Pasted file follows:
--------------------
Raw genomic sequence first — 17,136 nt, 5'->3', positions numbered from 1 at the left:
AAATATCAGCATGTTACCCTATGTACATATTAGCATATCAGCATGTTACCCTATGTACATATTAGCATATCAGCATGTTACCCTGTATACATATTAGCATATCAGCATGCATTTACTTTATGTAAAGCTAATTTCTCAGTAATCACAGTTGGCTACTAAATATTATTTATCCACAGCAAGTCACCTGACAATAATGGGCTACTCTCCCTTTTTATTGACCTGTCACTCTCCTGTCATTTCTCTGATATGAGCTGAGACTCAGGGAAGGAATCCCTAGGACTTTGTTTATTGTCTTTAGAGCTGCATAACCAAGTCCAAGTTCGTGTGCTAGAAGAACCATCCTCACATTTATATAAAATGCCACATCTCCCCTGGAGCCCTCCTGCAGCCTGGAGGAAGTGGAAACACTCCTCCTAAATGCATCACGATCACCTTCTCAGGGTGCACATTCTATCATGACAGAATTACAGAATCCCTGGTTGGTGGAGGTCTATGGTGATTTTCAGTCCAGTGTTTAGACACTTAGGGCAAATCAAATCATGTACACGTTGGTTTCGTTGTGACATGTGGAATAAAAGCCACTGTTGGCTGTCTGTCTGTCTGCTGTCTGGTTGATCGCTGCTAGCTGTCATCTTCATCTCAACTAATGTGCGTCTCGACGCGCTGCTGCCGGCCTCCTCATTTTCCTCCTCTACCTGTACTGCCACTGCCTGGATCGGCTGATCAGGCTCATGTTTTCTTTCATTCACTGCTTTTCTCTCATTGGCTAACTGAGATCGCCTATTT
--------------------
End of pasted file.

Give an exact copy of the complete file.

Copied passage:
Raw genomic sequence first — 17,136 nt, 5'->3', positions numbered from 1 at the left:
AAATATCAGCATGTTACCCTATGTACATATTAGCATATCAGCATGTTACCCTATGTACATATTAGCATATCAGCATGTTACCCTGTATACATATTAGCATATCAGCATGCATTTACTTTATGTAAAGCTAATTTCTCAGTAATCACAGTTGGCTACTAAATATTATTTATCCACAGCAAGTCACCTGACAATAATGGGCTACTCTCCCTTTTTATTGACCTGTCACTCTCCTGTCATTTCTCTGATATGAGCTGAGACTCAGGGAAGGAATCCCTAGGACTTTGTTTATTGTCTTTAGAGCTGCATAACCAAGTCCAAGTTCGTGTGCTAGAAGAACCATCCTCACATTTATATAAAATGCCACATCTCCCCTGGAGCCCTCCTGCAGCCTGGAGGAAGTGGAAACACTCCTCCTAAATGCATCACGATCACCTTCTCAGGGTGCACATTCTATCATGACAGAATTACAGAATCCCTGGTTGGTGGAGGTCTATGGTGATTTTCAGTCCAGTGTTTAGACACTTAGGGCAAATCAAATCATGTACACGTTGGTTTCGTTGTGACATGTGGAATAAAAGCCACTGTTGGCTGTCTGTCTGTCTGCTGTCTGGTTGATCGCTGCTAGCTGTCATCTTCATCTCAACTAATGTGCGTCTCGACGCGCTGCTGCCGGCCTCCTCATTTTCCTCCTCTACCTGTACTGCCACTGCCTGGATCGGCTGATCAGGCTCATGTTTTCTTTCATTCACTGCTTTTCTCTCATTGGCTAACTGAGATCGCCTATTT